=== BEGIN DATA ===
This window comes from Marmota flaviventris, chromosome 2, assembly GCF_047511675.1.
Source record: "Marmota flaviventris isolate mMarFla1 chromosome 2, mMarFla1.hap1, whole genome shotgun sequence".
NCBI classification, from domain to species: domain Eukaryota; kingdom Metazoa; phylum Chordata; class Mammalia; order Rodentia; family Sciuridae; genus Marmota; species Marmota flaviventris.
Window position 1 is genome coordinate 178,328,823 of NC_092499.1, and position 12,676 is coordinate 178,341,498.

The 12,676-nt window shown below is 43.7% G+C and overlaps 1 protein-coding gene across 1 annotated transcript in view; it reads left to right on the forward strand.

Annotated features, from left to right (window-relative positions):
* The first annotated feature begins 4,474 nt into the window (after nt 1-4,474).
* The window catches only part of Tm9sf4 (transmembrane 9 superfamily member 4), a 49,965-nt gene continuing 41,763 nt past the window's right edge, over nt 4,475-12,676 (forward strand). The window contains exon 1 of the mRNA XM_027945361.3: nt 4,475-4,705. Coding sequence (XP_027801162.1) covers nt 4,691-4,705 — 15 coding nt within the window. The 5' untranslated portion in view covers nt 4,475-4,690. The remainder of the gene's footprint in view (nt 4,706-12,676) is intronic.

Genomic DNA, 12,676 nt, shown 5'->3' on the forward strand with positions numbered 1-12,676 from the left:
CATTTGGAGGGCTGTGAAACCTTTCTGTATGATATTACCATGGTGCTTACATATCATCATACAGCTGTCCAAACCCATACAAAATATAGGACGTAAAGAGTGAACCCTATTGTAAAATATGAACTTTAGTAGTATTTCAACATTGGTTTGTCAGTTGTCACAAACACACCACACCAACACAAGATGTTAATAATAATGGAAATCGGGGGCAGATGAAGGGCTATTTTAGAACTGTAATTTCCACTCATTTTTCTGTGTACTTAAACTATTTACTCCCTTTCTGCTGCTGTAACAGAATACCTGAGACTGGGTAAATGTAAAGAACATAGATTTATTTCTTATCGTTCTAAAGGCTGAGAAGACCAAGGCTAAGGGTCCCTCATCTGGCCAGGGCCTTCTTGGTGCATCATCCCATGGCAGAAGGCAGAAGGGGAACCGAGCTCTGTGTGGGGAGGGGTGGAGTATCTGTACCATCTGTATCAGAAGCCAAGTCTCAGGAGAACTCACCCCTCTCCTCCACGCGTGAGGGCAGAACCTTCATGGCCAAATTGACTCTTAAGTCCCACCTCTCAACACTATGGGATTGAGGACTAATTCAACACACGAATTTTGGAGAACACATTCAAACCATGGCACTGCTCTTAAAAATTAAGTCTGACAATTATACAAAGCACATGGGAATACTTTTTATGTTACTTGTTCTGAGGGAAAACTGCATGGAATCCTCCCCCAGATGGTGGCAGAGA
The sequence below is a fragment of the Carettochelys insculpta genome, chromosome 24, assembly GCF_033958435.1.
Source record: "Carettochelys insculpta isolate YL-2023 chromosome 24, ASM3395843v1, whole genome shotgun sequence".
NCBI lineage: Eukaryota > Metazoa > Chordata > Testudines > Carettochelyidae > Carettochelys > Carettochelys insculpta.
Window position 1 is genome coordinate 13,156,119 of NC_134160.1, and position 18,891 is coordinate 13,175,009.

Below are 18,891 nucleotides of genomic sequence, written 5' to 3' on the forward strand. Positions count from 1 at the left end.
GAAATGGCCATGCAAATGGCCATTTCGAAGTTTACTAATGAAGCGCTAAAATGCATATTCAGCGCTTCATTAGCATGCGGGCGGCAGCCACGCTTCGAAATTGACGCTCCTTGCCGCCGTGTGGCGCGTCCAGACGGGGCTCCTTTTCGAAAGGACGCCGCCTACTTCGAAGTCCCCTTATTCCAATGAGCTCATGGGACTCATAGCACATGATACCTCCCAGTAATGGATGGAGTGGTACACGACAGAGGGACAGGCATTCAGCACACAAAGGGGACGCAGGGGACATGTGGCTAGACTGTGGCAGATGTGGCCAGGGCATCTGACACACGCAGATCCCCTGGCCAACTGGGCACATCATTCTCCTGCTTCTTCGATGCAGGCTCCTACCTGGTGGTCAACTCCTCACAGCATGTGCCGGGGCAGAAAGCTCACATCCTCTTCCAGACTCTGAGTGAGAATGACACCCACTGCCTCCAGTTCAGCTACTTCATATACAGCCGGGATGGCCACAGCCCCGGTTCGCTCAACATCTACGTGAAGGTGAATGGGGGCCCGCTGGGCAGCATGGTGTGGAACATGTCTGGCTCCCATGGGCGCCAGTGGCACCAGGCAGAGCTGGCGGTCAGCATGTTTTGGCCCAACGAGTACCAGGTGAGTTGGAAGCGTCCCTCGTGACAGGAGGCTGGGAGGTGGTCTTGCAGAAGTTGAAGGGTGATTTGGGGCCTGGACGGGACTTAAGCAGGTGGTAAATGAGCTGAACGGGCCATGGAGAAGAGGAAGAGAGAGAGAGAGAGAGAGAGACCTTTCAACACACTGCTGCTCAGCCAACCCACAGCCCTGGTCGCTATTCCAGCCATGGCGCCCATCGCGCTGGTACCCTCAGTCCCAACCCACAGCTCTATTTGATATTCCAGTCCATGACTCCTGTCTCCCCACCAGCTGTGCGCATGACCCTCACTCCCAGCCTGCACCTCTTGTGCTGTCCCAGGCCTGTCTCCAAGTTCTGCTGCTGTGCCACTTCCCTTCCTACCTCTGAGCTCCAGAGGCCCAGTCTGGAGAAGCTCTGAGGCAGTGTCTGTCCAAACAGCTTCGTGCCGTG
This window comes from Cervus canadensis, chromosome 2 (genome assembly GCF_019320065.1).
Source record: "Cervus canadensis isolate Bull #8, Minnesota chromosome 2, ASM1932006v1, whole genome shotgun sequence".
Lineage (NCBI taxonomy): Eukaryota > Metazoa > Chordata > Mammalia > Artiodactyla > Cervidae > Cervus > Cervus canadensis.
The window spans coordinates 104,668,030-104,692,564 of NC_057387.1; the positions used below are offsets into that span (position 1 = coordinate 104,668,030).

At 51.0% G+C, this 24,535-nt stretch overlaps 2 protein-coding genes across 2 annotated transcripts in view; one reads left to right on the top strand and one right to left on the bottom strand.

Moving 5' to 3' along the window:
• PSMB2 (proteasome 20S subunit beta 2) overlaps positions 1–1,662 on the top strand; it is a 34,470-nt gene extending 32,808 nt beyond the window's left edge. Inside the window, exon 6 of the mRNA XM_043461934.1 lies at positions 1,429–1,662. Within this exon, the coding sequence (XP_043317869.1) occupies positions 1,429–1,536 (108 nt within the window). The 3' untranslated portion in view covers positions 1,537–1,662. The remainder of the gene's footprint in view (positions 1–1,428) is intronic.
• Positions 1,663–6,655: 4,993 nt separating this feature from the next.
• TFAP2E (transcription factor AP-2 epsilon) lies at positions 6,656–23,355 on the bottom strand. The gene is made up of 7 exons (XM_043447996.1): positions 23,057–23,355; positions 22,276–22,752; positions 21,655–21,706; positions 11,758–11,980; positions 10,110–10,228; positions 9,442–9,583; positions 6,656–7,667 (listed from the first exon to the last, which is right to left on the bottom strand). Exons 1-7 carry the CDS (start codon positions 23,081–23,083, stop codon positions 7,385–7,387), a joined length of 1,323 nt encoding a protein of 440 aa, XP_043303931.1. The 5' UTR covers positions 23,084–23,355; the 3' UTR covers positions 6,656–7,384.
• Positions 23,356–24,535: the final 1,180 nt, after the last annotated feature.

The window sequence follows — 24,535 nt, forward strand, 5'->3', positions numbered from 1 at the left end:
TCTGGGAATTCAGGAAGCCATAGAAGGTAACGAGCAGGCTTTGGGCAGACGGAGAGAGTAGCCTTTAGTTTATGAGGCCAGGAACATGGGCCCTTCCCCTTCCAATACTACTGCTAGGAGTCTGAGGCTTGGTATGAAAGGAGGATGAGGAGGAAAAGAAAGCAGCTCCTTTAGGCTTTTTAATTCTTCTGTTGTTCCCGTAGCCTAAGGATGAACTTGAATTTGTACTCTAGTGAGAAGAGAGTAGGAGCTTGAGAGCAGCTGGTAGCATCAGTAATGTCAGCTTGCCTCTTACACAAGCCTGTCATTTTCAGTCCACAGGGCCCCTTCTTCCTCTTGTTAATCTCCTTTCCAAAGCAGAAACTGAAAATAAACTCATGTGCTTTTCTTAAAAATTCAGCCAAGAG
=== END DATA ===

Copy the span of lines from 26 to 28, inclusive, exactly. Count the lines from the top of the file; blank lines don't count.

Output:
• Positions 23,356–24,535: the final 1,180 nt, after the last annotated feature.

The window sequence follows — 24,535 nt, forward strand, 5'->3', positions numbered from 1 at the left end:
TCTGGGAATTCAGGAAGCCATAGAAGGTAACGAGCAGGCTTTGGGCAGACGGAGAGAGTAGCCTTTAGTTTATGAGGCCAGGAACATGGGCCCTTCCCCTTCCAATACTACTGCTAGGAGTCTGAGGCTTGGTATGAAAGGAGGATGAGGAGGAAAAGAAAGCAGCTCCTTTAGGCTTTTTAATTCTTCTGTTGTTCCCGTAGCCTAAGGATGAACTTGAATTTGTACTCTAGTGAGAAGAGAGTAGGAGCTTGAGAGCAGCTGGTAGCATCAGTAATGTCAGCTTGCCTCTTACACAAGCCTGTCATTTTCAGTCCACAGGGCCCCTTCTTCCTCTTGTTAATCTCCTTTCCAAAGCAGAAACTGAAAATAAACTCATGTGCTTTTCTTAAAAATTCAGCCAAGAG